Contemporary & Relevant Vintage Photography at ‘Cortona on the Move’

A historic archives photo where cycling champion Fausto Coppi is signing a autograph for a fan in the Italy of the 1950s also on display at “Cortona on the Move.”

In conjunction with the yearly Cortona on the Move Festival a unique photographic exhibition can be experienced now through October 3.  This year’s theme, We Are Human, reflects on the global crisis and humankind’s common experience of restructuring and rethinking a social and economic system that leads us to compulsively want more and more.

Artistic director Arianna Rinaldo explains, “We are all protagonists of this edition, the human being returns to the center in his everyday life, with his relationships, affections and sharing of experiences, a tribute to the ordinary and extraordinary of our human condition.”

Cortona on the Move, traditionally characterized by contemporary photography with attention to the evolution of photography, will this year showcase works that inspire and cause people to reflect.  Telling stories about the humanness of our being, stories that reconnect with each other and stories in which the human being serves as the protagonist in everyday life, the project confirms that we, however unique, are part of a great global network.

Visitors can view French photographer Tim Franco’s portraits of North Korean defectors, perceiving their escape following different paths and realizing their difficulty adapting to a new society.  American Deanna Dikeman’s series about family, aging and saying goodbye reveals the common human condition of generations and change within families.  For 27 years she took photos of saying goodbye to her parents in Sioux City, Iowa after her visits with them.

In a sobering display, on the occasion of the 25th anniversary of the Rwandan genocide, Israeli photographer Jonathan Torgovnik traveled to Rwanda to photograph some of the families he’d met 12 years earlier while working on a project with women raped as an instrument of war. “Disclosure—Children Born of Rape” offers viewers a glimpse into the human faces of these mothers and their children.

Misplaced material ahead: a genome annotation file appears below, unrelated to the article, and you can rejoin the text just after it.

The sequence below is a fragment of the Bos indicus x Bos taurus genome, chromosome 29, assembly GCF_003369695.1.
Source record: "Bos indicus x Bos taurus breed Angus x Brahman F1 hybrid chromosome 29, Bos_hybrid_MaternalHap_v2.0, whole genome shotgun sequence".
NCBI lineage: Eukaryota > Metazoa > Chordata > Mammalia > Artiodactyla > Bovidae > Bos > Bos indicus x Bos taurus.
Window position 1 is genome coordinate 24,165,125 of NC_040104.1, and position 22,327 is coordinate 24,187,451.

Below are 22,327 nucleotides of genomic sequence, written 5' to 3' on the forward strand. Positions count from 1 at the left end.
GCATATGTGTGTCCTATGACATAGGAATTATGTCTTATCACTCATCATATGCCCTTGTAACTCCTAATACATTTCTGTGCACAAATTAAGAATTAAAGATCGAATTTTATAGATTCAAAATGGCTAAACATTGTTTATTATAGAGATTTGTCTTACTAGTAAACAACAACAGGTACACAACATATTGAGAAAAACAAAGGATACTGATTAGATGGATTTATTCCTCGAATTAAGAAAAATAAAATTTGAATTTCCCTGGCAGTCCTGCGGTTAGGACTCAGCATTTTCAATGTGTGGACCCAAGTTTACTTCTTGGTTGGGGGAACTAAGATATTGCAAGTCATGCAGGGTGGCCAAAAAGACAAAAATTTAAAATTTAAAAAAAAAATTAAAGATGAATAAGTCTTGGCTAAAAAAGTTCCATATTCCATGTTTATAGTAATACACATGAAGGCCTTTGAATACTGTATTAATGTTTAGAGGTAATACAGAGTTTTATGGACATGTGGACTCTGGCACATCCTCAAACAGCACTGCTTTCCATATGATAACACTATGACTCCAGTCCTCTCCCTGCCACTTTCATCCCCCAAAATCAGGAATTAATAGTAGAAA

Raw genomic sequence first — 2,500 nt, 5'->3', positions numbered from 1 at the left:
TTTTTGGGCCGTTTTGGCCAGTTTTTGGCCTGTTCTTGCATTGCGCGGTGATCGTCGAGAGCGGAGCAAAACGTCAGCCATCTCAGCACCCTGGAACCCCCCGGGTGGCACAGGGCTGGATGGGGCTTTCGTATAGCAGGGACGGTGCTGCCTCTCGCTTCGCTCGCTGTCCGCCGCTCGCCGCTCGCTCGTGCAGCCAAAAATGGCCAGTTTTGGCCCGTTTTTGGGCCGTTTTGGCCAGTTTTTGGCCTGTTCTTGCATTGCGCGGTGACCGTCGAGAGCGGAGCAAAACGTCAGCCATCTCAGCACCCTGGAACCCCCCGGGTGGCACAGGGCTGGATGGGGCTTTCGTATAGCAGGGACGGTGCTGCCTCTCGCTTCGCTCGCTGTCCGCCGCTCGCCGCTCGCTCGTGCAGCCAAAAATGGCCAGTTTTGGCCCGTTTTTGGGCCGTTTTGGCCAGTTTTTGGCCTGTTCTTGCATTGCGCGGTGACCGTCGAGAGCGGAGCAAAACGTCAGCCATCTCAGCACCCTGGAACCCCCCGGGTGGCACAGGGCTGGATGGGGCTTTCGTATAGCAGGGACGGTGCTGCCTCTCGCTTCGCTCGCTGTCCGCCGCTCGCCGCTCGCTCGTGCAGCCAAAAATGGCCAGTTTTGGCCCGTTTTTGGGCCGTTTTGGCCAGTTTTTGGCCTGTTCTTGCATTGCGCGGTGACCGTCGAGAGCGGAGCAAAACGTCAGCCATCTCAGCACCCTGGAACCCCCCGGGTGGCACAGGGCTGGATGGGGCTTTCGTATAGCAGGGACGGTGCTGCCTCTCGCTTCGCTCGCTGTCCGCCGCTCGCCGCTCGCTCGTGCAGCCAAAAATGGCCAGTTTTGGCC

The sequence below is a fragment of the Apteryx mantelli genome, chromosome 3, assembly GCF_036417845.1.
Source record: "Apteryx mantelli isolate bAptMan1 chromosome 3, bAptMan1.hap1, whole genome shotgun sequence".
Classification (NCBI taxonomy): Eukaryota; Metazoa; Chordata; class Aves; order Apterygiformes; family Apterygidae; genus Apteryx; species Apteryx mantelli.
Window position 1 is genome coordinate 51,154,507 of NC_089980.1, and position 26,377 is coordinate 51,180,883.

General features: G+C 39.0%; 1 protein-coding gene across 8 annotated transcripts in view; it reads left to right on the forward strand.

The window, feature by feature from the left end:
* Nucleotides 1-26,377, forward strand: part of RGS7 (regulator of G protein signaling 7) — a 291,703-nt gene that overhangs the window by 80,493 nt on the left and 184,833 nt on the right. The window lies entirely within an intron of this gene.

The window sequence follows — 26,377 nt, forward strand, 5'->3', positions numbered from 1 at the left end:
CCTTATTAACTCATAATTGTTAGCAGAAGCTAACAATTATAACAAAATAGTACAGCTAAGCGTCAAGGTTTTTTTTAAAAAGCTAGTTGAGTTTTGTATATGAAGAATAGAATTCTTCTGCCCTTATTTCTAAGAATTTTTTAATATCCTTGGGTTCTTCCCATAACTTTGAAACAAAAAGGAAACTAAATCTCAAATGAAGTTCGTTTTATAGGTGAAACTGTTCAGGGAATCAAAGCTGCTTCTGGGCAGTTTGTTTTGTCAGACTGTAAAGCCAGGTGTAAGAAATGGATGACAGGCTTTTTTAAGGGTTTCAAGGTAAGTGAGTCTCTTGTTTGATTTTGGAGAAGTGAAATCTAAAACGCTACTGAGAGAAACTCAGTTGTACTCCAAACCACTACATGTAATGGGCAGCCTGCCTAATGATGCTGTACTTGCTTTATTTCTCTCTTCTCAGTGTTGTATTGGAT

In the eighth edition of Young Italian Photography, dedicated to the discovery and development of the best emerging talents of Italian contemporary photography, visitors can envision the future with a focus on photographers under the age of 35.

Another offering pertinent to the current situation, “How We Will Be—The Italy That Rebuilds,” offers a selection of photographs from the Intesa Sanpaolo Publifoto Archive presenting a tale of optimism for the future.  This portrayal in images tells the story of Italy’s rebirth after World War II, suggesting a connection with the post-pandemic condition we live today.

The exhibits are in found the historic center of Cortona and the Fortress di Girifalco, just adjacent to the city.  Hours are 10 am to 7 pm daily.

A valid Green Pass is required to access the exhibitions.  For non-European Community residents, an equivalent certification is required, indicating one has received at least one dose of the COVID-19 vaccine within the past nine months, has tested negative within the past 48 hours or has recovered from a previous infection of SARS-COV2 within the last six months.  (rita kungel)

For further information and tickets, please visit the festival website: